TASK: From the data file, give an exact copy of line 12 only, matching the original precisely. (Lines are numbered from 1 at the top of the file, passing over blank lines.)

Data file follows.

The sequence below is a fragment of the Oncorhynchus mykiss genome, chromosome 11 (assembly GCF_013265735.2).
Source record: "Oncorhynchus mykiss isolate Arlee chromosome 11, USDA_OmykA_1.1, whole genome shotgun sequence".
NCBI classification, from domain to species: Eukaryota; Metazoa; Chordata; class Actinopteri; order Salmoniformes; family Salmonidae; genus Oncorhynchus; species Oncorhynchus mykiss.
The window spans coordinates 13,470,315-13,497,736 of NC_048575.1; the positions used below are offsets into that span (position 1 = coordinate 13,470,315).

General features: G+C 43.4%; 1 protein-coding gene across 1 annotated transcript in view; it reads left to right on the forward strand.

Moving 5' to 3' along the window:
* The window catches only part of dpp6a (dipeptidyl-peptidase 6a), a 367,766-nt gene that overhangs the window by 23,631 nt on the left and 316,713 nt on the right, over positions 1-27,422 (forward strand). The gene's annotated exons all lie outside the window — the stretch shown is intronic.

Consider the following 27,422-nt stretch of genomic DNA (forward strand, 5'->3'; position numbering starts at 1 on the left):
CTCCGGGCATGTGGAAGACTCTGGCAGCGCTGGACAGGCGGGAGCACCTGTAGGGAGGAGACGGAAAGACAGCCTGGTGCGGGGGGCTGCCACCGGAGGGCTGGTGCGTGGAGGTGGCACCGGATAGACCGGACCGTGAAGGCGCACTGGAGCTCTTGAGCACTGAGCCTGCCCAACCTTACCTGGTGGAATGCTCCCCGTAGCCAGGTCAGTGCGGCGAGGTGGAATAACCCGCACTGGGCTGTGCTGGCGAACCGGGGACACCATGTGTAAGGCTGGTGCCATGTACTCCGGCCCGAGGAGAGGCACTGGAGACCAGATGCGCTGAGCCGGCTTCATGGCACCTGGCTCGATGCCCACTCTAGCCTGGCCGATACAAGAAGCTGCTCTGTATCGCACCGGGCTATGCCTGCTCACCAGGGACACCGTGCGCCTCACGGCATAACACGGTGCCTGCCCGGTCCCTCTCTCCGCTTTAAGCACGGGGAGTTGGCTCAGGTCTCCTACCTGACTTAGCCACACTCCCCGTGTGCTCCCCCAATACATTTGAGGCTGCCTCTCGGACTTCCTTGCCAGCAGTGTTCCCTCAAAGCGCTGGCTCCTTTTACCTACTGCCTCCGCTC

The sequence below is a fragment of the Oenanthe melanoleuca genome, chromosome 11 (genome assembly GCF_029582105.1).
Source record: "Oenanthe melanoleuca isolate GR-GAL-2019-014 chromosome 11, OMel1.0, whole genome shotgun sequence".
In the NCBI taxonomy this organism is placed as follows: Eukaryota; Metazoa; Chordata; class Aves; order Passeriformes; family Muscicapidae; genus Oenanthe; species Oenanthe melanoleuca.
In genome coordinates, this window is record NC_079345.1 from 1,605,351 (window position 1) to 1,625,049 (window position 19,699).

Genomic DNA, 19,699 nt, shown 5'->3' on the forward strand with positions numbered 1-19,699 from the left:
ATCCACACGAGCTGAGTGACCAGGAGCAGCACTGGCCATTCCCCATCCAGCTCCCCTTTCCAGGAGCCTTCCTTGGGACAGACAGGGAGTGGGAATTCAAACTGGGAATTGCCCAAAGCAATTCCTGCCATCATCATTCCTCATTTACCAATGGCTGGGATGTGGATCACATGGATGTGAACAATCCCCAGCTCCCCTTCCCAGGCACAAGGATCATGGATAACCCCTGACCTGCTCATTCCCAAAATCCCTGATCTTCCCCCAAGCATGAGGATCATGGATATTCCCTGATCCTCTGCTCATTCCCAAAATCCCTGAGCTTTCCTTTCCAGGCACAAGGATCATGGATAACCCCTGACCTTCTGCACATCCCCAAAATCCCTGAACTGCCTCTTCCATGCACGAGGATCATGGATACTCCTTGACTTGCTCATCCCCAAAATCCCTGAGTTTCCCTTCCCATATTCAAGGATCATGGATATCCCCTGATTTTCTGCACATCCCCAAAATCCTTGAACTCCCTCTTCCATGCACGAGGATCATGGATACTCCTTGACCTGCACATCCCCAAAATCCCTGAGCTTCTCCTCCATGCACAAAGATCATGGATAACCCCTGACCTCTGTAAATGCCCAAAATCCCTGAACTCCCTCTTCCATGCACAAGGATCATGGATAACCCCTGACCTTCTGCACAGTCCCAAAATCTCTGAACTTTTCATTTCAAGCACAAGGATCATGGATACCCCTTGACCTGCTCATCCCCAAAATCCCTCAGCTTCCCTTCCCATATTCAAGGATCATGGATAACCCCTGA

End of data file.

In the NCBI taxonomy this organism is placed as follows: Eukaryota; Metazoa; Chordata; class Aves; order Passeriformes; family Muscicapidae; genus Oenanthe; species Oenanthe melanoleuca.